This themed issue of WOW Review offers readers the opportunity to consider the complexity of factors that surround the immigration experience, both past and present. The 10 titles here join other books across past issues of WOW Review that look at the many reasons people immigrate within the global community.
Historically, some of these titles represent the search for a better life—one with opportunities to succeed, to be oneself, and to escape discrimination. Touched by Fire is the story of one family’s journey from Russia via Berlin to New York City as they escape discrimination and possible death. Set in the early 1900’s, the hardships, challenges and dreams of those coming to America during that time period are shared. In The Castaways, Tucker is one of many children who take to the rails during The Great Depression in the United States in order to search for work and alleviate the number of people to feed at home. Simon’s family in The Other Side of the Wall, decide to go from East to West Berlin in order to “take control of their lives.” Both of these titles are graphic novels, relying on art to tell these immigrant stories.
Both Grandfather’s Journey and The Matchbox Diary consider the stories of past generations as they tell of immigrants from different parts of the world coming to the United States. Each invites readers to consider their family histories and the stories of grandparents and great-grandparents who brought their cultures and heritage to the United States from another country.
Other titles provide more contemporary experiences and invite readers to reflect on both the global and local society in which they exist and their relationships to immigrants. The London Jungle Book casts a light of celebration on two cultures in the story of one artist’s journey from India to England. A focus in this book is the perspectives with which the artist views this strange land and culture—a reminder of the differences for any immigrant embarking on a journey of discovery.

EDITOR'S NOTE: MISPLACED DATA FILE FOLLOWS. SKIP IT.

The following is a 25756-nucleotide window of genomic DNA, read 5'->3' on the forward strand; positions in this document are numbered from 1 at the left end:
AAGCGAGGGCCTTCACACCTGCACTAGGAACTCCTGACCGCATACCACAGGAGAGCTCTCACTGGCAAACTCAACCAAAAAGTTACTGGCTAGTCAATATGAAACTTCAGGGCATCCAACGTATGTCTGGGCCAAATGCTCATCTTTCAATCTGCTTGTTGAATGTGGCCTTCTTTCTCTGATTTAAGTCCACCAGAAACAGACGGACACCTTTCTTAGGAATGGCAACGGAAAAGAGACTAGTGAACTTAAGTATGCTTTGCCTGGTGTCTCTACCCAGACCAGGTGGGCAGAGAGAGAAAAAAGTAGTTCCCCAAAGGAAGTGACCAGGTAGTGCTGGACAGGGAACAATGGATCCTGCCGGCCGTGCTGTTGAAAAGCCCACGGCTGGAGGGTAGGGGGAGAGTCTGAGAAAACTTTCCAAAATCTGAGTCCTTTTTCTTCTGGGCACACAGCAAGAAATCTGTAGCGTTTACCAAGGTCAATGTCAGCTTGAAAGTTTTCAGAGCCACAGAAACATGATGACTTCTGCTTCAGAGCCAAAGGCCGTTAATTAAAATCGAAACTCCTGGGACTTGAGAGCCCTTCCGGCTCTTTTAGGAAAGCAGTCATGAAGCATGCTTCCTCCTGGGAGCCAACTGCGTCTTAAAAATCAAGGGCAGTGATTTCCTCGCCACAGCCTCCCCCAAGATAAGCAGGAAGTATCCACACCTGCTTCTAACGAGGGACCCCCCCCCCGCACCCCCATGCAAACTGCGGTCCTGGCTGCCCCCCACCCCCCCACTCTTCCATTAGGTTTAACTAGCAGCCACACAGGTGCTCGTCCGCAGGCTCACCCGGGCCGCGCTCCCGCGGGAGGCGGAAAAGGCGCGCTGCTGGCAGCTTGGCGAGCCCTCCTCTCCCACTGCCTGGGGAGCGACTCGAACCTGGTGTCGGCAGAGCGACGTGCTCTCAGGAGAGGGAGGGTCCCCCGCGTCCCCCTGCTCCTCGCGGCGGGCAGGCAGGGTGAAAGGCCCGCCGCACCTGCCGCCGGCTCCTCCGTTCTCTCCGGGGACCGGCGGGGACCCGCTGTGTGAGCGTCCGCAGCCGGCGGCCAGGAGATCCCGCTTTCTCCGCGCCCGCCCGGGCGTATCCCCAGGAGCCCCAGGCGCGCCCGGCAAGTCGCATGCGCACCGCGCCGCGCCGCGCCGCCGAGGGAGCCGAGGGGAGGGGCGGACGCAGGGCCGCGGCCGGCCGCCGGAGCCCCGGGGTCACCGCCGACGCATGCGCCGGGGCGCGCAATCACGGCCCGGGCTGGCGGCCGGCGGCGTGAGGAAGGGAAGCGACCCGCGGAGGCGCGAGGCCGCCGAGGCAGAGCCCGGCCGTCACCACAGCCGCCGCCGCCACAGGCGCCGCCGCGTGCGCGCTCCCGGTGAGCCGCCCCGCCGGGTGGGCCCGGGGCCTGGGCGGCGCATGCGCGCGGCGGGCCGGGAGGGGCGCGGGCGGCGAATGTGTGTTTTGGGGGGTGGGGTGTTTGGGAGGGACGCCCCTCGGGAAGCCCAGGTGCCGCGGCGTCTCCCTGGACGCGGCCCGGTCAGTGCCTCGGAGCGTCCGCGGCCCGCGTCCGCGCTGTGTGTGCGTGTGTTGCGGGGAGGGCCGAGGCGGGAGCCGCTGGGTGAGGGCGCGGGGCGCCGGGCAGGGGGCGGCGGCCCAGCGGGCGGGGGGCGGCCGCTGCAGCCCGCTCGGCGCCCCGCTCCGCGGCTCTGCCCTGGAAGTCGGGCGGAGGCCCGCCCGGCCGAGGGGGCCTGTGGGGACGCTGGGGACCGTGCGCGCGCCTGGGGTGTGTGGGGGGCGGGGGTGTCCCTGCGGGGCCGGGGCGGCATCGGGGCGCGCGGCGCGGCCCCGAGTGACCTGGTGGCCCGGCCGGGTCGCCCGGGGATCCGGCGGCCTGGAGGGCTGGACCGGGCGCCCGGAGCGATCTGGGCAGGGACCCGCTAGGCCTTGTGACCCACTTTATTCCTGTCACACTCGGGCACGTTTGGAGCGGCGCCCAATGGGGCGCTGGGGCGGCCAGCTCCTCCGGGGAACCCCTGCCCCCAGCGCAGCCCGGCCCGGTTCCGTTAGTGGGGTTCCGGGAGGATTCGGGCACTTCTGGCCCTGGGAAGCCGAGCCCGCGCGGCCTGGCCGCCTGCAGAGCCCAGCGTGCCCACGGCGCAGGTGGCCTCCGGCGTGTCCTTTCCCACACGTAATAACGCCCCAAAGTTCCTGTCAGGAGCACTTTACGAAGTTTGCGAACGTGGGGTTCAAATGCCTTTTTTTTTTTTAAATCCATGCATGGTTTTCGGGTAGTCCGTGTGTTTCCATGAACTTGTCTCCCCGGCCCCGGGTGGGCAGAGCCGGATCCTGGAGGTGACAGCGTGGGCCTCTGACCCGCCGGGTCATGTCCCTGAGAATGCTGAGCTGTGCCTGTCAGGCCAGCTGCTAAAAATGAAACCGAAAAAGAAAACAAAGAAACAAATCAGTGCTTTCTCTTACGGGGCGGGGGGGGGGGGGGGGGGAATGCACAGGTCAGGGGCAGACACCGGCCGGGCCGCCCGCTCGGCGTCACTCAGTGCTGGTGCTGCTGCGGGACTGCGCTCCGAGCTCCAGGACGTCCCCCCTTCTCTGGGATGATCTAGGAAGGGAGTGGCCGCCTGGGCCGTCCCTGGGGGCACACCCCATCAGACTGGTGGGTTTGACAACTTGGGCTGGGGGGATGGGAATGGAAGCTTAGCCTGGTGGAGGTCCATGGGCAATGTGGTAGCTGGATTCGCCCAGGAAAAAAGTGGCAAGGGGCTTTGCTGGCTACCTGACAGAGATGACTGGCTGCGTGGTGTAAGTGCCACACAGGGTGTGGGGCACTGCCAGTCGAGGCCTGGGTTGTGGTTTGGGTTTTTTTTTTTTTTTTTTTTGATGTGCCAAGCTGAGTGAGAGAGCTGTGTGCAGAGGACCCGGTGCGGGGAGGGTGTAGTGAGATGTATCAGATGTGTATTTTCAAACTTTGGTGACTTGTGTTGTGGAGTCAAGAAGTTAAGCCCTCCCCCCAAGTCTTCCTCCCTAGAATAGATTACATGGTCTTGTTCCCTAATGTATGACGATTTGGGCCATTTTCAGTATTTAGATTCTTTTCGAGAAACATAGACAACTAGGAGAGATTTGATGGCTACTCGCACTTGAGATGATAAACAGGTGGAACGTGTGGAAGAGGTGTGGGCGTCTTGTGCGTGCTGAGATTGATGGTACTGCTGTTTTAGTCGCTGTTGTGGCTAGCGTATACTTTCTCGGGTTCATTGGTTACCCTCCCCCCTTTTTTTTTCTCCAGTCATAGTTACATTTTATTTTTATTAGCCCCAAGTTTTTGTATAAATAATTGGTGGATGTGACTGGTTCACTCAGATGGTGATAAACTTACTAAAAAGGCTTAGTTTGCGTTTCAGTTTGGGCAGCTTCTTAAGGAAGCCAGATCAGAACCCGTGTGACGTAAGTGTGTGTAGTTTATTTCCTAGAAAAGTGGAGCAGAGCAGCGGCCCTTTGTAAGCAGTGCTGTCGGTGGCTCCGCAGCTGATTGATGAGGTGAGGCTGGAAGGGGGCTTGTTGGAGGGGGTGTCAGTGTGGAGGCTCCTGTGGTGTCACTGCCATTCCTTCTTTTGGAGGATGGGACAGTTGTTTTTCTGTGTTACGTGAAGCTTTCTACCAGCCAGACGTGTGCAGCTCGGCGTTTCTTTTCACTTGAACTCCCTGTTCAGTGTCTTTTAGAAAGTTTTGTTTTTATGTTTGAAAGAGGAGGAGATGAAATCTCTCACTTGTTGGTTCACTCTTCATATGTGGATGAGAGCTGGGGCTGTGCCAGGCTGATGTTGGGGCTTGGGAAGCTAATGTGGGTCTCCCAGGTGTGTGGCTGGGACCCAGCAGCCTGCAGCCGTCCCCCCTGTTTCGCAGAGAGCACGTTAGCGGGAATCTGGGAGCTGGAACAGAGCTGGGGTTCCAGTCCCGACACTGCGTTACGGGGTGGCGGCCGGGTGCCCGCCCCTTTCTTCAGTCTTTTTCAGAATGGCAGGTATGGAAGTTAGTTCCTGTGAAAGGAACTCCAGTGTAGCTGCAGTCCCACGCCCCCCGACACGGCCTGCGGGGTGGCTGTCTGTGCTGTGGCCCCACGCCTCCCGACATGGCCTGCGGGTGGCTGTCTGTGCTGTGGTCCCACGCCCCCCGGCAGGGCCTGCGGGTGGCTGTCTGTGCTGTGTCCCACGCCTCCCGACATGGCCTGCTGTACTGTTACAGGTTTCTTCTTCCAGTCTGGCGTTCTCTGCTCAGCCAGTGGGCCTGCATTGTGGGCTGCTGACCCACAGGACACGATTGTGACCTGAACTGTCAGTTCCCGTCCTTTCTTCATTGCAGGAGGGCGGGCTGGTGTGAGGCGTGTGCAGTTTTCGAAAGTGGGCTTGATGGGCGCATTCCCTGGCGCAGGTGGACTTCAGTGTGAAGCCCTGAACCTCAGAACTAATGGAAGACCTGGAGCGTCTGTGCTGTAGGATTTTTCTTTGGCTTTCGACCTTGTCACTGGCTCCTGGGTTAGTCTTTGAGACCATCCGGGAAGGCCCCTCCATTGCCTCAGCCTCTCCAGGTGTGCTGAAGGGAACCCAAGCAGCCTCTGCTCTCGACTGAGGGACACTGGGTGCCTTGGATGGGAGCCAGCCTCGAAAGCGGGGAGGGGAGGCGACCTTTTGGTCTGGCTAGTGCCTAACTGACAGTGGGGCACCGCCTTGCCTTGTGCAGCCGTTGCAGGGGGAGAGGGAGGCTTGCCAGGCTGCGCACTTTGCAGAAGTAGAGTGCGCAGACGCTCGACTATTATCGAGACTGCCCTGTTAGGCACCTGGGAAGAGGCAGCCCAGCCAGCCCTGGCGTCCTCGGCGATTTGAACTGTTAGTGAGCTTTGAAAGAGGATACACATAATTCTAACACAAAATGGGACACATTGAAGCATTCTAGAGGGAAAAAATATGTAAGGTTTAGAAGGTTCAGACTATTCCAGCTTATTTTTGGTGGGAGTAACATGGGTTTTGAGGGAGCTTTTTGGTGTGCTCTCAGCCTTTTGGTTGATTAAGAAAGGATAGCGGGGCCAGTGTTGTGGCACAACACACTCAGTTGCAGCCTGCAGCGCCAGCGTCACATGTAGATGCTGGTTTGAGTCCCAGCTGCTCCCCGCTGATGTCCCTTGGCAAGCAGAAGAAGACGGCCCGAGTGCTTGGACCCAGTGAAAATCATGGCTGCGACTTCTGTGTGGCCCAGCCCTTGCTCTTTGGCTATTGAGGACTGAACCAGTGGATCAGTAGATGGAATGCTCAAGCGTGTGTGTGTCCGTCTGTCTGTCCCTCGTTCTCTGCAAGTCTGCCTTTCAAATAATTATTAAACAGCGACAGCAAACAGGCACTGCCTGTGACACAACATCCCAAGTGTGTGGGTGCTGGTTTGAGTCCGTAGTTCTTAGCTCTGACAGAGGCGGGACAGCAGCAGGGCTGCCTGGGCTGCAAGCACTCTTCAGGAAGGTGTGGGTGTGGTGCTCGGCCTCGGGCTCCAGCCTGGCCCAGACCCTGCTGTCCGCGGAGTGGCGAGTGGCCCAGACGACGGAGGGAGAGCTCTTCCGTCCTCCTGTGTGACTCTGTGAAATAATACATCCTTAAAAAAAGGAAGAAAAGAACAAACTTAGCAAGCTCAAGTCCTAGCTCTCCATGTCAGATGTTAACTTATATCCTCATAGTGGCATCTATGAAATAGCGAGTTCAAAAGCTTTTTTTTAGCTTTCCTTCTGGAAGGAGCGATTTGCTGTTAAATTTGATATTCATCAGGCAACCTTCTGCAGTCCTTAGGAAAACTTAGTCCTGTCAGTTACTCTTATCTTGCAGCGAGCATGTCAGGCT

With a more contemporary setting, this book leads to the other titles that share different perspectives on immigrants coming from Mexico. Migrant, the Journey of a Mexican Worker uses intricate drawing in a codex form to give insight to this immigration experience—one that is frequently discussed in contemporary news. González & Daughter Trucking Co.: A Road Novel with Literary License provides yet another glimpse into the experience of people coming across the Mexico/United States border to work and live. Enrique’s Journey shares the true story of a teenager, one of thousands who yearly ride the trains from Guatemala through Mexico and across the United States border in search for their families who have already made the journey. The realistic insights of the books focused on crossing the US/Mexico border provide authentic reading that documents experiences that are occurring today. One last book with a more contemporary setting is The Name Jar, a story that invites discussions around the importance of a name in maintaining one’s cultural heritage.
These books offer unique perspectives on immigration—ones that can support a growing understanding of the global community and its people as they transition from one culture or nation to another.
As you read this issue of WOW Review, we invite you to share your own connections to each story’s characters and themes as well as to other books that align with these books.
Janelle Mathis, Editor